Governments exist to provide needed services as effectively as possible, given scarce resources.  It is hardly surprising that so called “performance-based budgeting”—a reform designed to better inform the allocation and management of resources with considerations of policy results—is in vogue all over the world.  It is usually presented as an alternative to traditional budget models, many of which tend to focus solely on the input side of the ledger, and where allocations are driven primarily by making marginal adjustments to last year’s input level. 

It is perhaps surprising that, in spite of all of this attention, there is still considerable controversy concerning whether such budget reforms are either desirable or possible.  Both of these objections stem from the same basic argument—that budgeting is political and therefore resistant to—perhaps antithetical to—efforts to make the process more “rational”.

Continue reading "Linking Performance and Budgeting—A Framework and Current Update for the U.S. National Government" »

February 25, 2008

Automating financial management systems -- it's not just the hardware

Posted by Bill Dorotinsky

As donors and governments spend enormous sums of money on automating financial management information systems in countries around the world, a great deal of attention is paid to the hardware and computer software. Debates over off-the-shelf or customized software, getting the right hardware, and setting up the right procurement arrangements, would fill volumes. But some recent cases illus rate the importance of paying attention to the 'soft' systems that surround the automated system -- the human systems that both serve and are served by the FMIS, the rules and controls embedded in and surrounding the systems.

On February 17, 2007, the Ugandan Daily Monitor broke a story ("Exposed: money racket in government") on an alleged scam being run from the Ministry of Finance and Ministry of Public Works, where fictitious suppliers where created in the computerized database, and payments were made to these suppliers for fictitious goods and services delivered. The article describes some of the means used to skirt what controls did exist, and but also illustrated that there were other controls missing.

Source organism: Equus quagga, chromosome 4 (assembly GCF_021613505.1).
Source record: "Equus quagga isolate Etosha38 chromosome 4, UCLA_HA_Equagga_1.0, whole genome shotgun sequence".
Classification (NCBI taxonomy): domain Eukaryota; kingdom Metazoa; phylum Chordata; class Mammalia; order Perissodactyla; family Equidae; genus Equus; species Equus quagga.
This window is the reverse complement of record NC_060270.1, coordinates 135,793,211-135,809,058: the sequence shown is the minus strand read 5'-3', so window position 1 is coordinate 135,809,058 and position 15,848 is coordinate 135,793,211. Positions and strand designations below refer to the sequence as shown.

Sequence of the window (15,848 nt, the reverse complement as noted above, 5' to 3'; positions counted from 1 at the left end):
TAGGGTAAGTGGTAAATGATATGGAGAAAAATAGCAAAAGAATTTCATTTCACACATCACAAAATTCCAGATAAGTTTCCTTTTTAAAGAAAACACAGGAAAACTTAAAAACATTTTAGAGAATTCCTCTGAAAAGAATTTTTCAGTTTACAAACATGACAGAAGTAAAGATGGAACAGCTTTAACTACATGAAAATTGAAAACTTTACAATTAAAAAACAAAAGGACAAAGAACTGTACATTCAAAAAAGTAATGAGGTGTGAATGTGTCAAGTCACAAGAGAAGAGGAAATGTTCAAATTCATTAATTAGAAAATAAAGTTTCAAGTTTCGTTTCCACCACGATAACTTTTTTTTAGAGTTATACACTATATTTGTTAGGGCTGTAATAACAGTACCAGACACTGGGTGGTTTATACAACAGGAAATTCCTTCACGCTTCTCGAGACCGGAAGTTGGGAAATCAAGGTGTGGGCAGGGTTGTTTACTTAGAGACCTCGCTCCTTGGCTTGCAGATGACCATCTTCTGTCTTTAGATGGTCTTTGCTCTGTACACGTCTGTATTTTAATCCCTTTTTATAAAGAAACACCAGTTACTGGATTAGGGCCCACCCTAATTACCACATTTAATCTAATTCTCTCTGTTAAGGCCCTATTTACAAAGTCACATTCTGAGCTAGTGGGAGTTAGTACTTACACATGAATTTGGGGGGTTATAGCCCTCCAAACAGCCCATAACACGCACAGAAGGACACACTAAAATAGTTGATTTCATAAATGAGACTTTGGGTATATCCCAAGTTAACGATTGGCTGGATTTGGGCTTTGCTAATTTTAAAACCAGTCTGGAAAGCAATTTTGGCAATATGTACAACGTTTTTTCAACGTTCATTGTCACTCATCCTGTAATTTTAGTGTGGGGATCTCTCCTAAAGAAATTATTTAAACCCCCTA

A continent away, in Washington, D.C., a similar story unfolded in the District of Columbia tax office, where sham corporations were recorded in the automated information system, and tax refunds approved for these corporations. In some cases, the properties did not even exist, indicating absence of automated data-matching with property records or tax records to help control for such abuses. (See , for example, the November 14, 2007, Washington Post article, "D.C. Tax Scam Could Total $32 million".)

Continue reading "Automating financial management systems -- it's not just the hardware" »

February 22, 2008

A primer on Public-Private Partnerships

Posted by Francois Michel

If experts still argue about the proper definition of Public-Private Partnerships (PPPs), their microeconomic foundations, or their possible role as an antidote to the worldwide downturn in infrastructure investment, there is one fact that garners universal agreement: PPPs are one of the most popular reforms of the last decade in public financial management. A growing number of countries show interest in following the most advanced administrations on the topic, including Australia (Partnership Victoria) and the U.K. (Private Finance Initiative). Developing countries, in particular, try to develop PPPs to address economic infrastructure bottlenecks. However, the trend is universal: a recent study of PPPs in Europe found that between 1990 and 2005, more than a thousand partnerships had been signed in the European Union alone, representing an investment of almost 200 billion euros.

These developments have triggered intense (and remarkably fruitful) academic research. Thus, although much remains to be done, the major opportunities and challenges posed by PPPs, especially the fiscal risks induced by the absence of an effective accounting framework and the crucial notion of risk sharing, were identified with enough precision by the end of 2003 to allow the IMF to issue a series of reference publications on the subject.